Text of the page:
Fraud. A warning.

Recently published data shows that more than £500m has been stolen from customers of British banks in the first half of this year. £145m of that was due to authorised push payment (APP) scams, in which people are conned into sending money to another account. I’m sorry to say I’ve just added to that figure.

A few weeks ago I used social media to complain to my bank about a delay in obtaining bank statements. This has happened on a few occasions, and when it does I often struggle to meet my monthly accounting deadlines.  On this occasion, my bank acknowledged the delay and promised to escalate the matter to customer services.

A few hours later, Tom from MetroBank customer services called to apologise, and to offer me a solution to my problem. I could move my account from one banking service to another (business banking to business online plus) and this would mean, among other things, speedier access to bank statements every month. We had a long conversation about how this would work, discussing terms and conditions, and much more, The person on the other end of the phone was full of empathy, knew the products inside out, and was confident my problems would be solved. We went through some security procedures and the new account was put in place. In a few hours everything would be moved across, I’d have my statements and I could complete my work.

Sadly, Tom was not an employee of the bank, Tom was a thief. What was positioned as a simple switch from one account platform to another turned out to be a switch of a completely different kind. When I checked on my account later that day, it was empty. I felt sick to the pit of my stomach, and phoned the bank immediately. I was past around various departments for over 30 minutes, during which time the fraud team closed down for the weekend. I eventually got my account locked down – though this didn’t achieve much seeing as it was now empty, and I was told to go to my bank branch on Saturday morning to get a new bank card and have everything reactivated. My head was spinning, I felt angry, sick, I felt awful. I’ve let myself and my family down, and put us in a very vulnerable position, just before we head off on holiday. Perfect timing! I told Carole and Keira the news, and though their kindness towards me speaks volumes, I confess that in a way, it makes me feel even worse. How could I have done this to us? How could I be so stupid? I’m telling myself it’s OK, I fell foul of a beautifully executed professional fraud. I’m trying to forgive myself, but it’s not easy.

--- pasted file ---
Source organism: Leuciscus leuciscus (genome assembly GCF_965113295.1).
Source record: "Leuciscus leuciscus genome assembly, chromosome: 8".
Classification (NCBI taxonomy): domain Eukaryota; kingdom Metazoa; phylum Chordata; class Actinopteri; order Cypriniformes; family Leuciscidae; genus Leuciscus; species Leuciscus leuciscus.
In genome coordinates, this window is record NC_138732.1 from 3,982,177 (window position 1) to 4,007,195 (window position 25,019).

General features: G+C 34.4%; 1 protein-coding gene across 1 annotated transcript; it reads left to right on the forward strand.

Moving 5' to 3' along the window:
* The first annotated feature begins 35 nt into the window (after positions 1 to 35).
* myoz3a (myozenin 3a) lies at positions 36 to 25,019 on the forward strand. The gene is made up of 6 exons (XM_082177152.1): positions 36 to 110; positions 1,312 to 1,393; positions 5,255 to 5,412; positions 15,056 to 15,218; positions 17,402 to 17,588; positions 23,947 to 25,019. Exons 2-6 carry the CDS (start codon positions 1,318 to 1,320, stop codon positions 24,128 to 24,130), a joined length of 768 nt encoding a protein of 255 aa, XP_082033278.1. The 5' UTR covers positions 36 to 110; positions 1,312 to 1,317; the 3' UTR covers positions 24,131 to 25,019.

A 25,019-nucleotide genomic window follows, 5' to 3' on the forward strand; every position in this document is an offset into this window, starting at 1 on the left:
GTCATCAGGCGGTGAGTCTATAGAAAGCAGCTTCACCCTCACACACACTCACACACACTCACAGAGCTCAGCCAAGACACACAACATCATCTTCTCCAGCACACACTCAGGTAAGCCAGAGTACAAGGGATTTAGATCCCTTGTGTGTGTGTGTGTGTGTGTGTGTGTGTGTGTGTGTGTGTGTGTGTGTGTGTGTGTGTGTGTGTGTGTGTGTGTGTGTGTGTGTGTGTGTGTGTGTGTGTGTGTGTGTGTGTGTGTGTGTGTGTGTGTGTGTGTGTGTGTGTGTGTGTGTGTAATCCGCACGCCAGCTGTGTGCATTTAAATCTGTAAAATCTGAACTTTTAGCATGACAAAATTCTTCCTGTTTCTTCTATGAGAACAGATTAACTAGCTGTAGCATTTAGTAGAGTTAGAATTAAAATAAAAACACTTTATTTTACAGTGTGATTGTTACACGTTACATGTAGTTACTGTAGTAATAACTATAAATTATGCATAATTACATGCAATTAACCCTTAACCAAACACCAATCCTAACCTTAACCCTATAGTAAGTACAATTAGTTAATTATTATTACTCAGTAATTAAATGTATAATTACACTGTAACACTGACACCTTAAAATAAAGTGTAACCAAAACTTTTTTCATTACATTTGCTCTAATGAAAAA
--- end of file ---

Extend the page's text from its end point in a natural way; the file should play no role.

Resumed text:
It is well known that victims of APP fraud rarely get their money back, and after a few phone conversations with my bank, they’ve made it clear this is on me. I can’t and won’t deny my share of responsibility, however I am disappointed with their response. The bank’s systems and processes leave customers vulnerable to attack, and I am taking my case to the ombudsman. In the meantime, I have learned a few very important lessons through this process, some of which may help you in future. You might want to take a minute just to ponder these questions: